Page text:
Health Leads is working to redesign the systems that connect people with essential resources like food and housing so that they advance racial health equity.
Millions of people across the country are forced to navigate frustrating, inequitable systems just to access essential resources like food, housing, and transportation. To bridge the gaps, health and social service systems are increasingly looking to implement systems and platforms developed to make it easier to connect people with available resources – otherwise known as “community referral networks.”
While some of these networks show promise, many are tackling only the surface-level symptoms of deeply-rooted systemic racial inequities. Others, at worst, are actually doing harm to individuals and entire communities.
Billions of dollars have been poured into improving these networks through better technology, but technology alone can’t fix the underlying issue: communities often don’t have a say in how these networks are designed, how their data is collected, how it’s used, or who profits from it. Meanwhile, stakeholders across technology, healthcare, and government are racing to optimize and scale referral networks, all too frequently ignoring the voices of the communities they’re intended to serve.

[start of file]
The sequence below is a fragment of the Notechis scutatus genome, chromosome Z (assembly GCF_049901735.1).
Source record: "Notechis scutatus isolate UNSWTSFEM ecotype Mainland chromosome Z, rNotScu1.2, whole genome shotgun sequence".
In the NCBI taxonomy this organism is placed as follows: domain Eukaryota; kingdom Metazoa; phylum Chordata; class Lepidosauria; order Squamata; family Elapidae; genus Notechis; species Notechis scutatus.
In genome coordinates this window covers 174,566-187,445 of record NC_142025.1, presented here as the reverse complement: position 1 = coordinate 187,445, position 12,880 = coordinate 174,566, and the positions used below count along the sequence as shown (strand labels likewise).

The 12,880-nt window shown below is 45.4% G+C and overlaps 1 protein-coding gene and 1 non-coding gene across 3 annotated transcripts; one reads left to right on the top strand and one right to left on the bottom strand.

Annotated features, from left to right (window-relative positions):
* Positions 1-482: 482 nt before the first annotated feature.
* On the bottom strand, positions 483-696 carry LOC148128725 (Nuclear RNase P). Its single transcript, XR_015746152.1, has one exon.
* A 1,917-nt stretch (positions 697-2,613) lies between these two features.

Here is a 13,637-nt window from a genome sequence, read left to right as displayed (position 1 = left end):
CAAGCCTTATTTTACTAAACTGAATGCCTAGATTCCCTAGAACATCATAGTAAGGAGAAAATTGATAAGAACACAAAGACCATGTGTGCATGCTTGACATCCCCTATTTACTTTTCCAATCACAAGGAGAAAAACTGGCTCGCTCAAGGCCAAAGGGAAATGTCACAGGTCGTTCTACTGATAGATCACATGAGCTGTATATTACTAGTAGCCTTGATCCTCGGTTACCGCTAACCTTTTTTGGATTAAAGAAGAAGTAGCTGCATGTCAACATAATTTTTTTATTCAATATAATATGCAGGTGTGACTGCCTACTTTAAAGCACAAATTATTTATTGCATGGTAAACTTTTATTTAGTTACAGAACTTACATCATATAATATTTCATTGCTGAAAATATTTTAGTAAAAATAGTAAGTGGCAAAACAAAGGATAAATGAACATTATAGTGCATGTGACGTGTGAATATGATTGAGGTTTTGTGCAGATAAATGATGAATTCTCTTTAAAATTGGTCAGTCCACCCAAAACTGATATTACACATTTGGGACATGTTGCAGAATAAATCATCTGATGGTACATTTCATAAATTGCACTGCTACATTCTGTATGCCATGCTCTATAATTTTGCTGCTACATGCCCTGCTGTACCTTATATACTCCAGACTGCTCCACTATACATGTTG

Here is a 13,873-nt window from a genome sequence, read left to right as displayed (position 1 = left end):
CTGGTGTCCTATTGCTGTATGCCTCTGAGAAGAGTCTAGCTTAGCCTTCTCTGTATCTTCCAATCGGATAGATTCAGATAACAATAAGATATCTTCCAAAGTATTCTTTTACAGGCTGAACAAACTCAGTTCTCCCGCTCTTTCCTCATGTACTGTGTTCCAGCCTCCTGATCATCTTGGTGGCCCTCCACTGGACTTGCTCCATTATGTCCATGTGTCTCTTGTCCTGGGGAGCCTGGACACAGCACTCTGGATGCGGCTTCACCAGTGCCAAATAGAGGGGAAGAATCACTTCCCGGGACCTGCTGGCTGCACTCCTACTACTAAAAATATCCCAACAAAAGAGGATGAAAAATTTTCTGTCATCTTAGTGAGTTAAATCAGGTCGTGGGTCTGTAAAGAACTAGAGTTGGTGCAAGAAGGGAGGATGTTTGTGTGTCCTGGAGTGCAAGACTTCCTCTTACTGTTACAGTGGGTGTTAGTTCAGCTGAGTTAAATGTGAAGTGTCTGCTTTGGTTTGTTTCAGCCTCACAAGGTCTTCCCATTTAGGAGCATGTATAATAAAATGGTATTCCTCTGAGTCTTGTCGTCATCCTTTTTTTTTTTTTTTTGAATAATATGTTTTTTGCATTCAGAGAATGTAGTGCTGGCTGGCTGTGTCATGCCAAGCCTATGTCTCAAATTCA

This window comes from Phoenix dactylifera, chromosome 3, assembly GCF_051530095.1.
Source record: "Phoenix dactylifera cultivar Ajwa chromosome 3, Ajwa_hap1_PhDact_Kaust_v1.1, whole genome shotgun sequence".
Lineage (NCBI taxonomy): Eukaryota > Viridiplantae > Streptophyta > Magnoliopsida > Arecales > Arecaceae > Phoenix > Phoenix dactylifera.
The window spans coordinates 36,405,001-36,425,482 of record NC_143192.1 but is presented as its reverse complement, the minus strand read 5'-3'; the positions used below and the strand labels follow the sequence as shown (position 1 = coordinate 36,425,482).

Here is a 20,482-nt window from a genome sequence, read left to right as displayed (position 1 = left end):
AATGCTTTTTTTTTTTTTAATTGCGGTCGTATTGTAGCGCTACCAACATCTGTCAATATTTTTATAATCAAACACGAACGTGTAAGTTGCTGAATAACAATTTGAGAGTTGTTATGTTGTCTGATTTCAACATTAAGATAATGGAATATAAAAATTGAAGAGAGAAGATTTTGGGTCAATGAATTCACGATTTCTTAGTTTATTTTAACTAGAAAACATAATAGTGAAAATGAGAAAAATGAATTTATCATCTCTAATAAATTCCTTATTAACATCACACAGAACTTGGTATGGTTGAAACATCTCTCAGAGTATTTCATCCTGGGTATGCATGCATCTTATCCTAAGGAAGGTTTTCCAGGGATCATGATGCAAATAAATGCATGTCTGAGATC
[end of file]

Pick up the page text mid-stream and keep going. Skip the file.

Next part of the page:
We’re working with communities across the country to re-design community referral networks so that they advance racial health equity at every level. That means making it easier for individuals to access resources, establishing community governance and ownership, ensuring technology isn’t doing harm, and unlocking the potential of the data captured by these networks to guide actions that can improve health outcomes. Together, we’re developing and spreading new processes, practices, and tools that are improving and iterating on these networks so that they’re owned by and accountable to the communities they serve.
To inform wider transformational efforts, Health Leads shares emerging learnings across our national platforms to reach other communities implementing referral networks. We also work to spread learnings and best practices with technology vendors, helping to build data collection platforms and referral technologies that avoid perpetuating structural racism and instead integrate equitable and community-centric approaches.
Read our response to a White House request for input on digital technology and health equity. We share what to avoid when individuals and institutions leverage digital technologies to improve community health, as well as ways to build consensus and align on what to promote.